Diabetes is a serious medical condition that causes the amount of sugar in your blood to become too high. This sugar is what your body burns for fuel, and to do that, it needs a hormone named insulin to transfer that sugar from your blood into the cells of your muscles and organs. When your body is unable to use its insulin well, or make enough insulin, the sugar you get from your food stays in your blood, which starves your cells of energy. Diabetes comes in two varieties, type I and type II.
Type I Diabetes (Type One Diabetes)
Type I diabetes, or juvenile diabetes, is usually diagnosed in young adults and children, although it can sometimes develop in adults too. With type I diabetes, the body's immune system attacks the insulin producing cells. This damages or destroys the body's ability to make insulin, leaving the body chronically starved of energy.
Type I diabetes can be controlled by regular exercise and eating a healthy diet. Carefully monitoring both blood pressure and cholesterol is a part of how doctors monitor this condition, so people with diabetes should make regular appointments to have them checked. Blood sugar levels need to be monitored on a daily basis. There are special kits to let type I diabetes sufferers do this at home. Some people with type I diabetes also need to get regular injections of insulin to make up for the fact that their bodies no longer produce any by themselves.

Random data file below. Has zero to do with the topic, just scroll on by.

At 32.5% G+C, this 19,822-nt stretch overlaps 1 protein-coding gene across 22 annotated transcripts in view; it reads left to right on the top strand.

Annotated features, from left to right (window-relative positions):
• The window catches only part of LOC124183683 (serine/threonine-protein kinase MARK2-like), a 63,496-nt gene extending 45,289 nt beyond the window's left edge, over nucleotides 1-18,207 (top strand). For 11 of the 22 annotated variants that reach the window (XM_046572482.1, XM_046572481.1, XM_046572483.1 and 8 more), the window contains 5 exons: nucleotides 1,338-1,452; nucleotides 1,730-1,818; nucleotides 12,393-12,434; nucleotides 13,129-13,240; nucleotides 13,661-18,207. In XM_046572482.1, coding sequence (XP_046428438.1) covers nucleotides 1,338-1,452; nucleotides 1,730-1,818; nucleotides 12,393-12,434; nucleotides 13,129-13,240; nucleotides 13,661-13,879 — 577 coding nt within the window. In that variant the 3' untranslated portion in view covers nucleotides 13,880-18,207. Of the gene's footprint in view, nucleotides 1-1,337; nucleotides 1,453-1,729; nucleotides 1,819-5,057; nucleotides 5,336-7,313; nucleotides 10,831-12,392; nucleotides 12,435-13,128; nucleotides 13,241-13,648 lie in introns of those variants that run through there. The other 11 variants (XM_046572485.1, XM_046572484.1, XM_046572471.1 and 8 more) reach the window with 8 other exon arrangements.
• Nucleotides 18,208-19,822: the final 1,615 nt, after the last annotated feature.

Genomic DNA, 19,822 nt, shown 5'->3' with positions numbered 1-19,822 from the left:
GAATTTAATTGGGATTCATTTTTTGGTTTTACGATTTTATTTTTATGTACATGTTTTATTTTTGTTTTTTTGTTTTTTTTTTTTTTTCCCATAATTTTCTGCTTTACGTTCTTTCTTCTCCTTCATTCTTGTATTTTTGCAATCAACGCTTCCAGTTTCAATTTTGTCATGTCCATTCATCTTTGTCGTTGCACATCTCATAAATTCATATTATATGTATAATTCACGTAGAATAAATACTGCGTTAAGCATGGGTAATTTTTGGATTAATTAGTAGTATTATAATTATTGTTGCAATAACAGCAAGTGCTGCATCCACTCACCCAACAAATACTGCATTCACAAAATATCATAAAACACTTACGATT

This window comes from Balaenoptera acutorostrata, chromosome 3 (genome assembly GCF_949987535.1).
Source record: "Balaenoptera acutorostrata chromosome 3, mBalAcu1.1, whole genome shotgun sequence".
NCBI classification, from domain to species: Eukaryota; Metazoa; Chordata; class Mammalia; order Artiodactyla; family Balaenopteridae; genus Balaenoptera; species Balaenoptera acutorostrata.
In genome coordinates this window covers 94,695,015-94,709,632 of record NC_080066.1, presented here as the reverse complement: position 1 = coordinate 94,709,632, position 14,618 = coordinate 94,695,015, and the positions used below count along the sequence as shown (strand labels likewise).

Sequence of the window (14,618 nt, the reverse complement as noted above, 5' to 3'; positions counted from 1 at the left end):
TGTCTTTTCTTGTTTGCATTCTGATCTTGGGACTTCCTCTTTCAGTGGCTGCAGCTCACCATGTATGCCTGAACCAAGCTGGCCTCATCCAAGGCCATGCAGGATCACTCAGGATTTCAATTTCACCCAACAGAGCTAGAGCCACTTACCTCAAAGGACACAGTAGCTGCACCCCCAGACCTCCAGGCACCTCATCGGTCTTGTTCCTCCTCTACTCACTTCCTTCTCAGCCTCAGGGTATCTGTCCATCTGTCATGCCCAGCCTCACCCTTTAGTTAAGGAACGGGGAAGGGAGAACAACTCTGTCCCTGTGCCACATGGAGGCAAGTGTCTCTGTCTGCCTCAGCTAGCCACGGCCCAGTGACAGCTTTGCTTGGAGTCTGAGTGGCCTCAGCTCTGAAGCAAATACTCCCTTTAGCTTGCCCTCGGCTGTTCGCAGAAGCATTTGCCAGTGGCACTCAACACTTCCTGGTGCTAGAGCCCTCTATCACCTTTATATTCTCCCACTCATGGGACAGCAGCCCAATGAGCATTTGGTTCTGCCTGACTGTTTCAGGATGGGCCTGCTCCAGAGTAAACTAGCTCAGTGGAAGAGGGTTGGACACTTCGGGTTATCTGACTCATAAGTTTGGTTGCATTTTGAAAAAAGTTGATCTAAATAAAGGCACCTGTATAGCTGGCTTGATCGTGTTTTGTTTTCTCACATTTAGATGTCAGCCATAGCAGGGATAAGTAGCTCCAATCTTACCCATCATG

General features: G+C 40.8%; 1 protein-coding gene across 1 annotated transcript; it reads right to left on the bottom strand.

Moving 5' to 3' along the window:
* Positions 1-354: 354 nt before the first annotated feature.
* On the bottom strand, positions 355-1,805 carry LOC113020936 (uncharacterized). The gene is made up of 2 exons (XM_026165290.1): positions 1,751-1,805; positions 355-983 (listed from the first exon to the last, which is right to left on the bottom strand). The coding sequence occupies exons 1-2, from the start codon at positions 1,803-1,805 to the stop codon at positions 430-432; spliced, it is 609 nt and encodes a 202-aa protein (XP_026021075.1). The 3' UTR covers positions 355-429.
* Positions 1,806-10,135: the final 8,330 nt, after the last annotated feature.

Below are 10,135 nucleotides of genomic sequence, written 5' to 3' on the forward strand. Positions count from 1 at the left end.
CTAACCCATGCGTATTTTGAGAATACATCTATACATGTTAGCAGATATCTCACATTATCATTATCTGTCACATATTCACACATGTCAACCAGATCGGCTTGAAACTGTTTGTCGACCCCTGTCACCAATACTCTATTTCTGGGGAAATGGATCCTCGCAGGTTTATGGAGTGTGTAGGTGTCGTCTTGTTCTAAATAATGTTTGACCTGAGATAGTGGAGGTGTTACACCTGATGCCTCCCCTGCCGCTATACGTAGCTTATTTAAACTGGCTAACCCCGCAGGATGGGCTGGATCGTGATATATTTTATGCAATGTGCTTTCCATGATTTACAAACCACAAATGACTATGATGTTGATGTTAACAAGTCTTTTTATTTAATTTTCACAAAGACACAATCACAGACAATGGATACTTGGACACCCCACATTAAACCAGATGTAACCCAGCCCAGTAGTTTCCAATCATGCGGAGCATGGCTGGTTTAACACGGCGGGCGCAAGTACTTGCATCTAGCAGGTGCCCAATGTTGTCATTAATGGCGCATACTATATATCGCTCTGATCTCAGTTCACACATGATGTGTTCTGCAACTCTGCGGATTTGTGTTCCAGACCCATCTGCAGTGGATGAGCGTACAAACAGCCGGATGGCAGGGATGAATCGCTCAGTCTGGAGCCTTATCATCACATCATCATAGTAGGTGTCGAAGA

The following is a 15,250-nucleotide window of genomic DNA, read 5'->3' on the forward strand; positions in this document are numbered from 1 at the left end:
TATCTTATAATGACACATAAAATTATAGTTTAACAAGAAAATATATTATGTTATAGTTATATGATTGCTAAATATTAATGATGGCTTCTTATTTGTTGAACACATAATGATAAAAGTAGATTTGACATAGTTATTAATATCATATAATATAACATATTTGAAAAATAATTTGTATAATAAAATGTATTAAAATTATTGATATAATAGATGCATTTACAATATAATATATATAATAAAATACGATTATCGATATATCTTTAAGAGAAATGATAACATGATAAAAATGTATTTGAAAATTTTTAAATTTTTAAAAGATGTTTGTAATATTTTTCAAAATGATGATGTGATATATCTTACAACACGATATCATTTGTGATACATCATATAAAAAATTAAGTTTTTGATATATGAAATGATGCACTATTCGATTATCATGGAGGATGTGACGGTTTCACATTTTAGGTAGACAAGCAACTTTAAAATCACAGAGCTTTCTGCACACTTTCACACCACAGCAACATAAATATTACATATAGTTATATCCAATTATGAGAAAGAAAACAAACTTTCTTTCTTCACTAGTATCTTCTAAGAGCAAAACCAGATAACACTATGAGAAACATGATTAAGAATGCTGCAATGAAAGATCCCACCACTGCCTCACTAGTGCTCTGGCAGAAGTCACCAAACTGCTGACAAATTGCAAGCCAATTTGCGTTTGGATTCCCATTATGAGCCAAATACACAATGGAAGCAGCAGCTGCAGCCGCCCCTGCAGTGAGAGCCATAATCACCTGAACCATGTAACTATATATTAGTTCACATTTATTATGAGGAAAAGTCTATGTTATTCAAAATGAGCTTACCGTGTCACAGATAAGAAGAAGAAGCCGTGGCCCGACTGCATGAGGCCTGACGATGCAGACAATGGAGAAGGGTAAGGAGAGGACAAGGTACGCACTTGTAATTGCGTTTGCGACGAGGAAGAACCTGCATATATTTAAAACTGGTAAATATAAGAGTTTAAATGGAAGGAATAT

People with type I diabetes need to be vigilant about feelings of increased thirst and the need to urinate often. This can be signs that insulin levels are off, and that the disease is not under control. Blurred vision, constant hunger, fatigue, and unexplained weight loss are also reasons to be concerned.
Type II Diabetes (Type Two Diabetes)
Type II diabetes, which is also called adult-onset diabetes, usually developed in adulthood, although teens and even young children can develop it as well. Being significantly overweight can increase the odds of developing it. So can eating an unhealthy diet and not exercising enough.
Exercising regularly and eating healthy foods will greatly reduce the chances of developing this type of diabetes. With type II diabetes, the body is not able not use the insulin that it makes very well anymore. Exercising regularly, eliminating junk food from the diet, and eating healthy foods can bring type II diabetes symptoms completely under control without need for insulin injections.
A frequent need to urinate, particularly at night, constant thirst, blurry vision, frequent infections, fatigue, and slow healing are all signs warning for type II diabetes. Many of those with type II diabetes never show any of these symptoms, though.
Is there a cure for Diabetes?
No cure exists for either type of diabetes. However, by following a strictly healthy diet and getting plenty of exercise, type II diabetes can be put into remission. Type I diabetes can be improved with the right drugs. While managing diabetes is a life-long endeavor, sufferers can often feel like they are fully healthy again.
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Our Diabetes course includes all components below...
Diabetes Awareness: Course Overview
- Hypoglycaemia (low blood sugar) and hyperglycaemia (high blood sugar).
- Causes and signs of change to blood sugar level.
- Difference between Type 1 and Type 2 diabetes.
- Causes of diabetes.
- Inherited diabetes predisposition.
- Signs and symptoms.
- Treatment methods where possible.
- Impact of diet and lifestyle on diabetes.
- Monitoring diabetes.
- Complications and risk factors.
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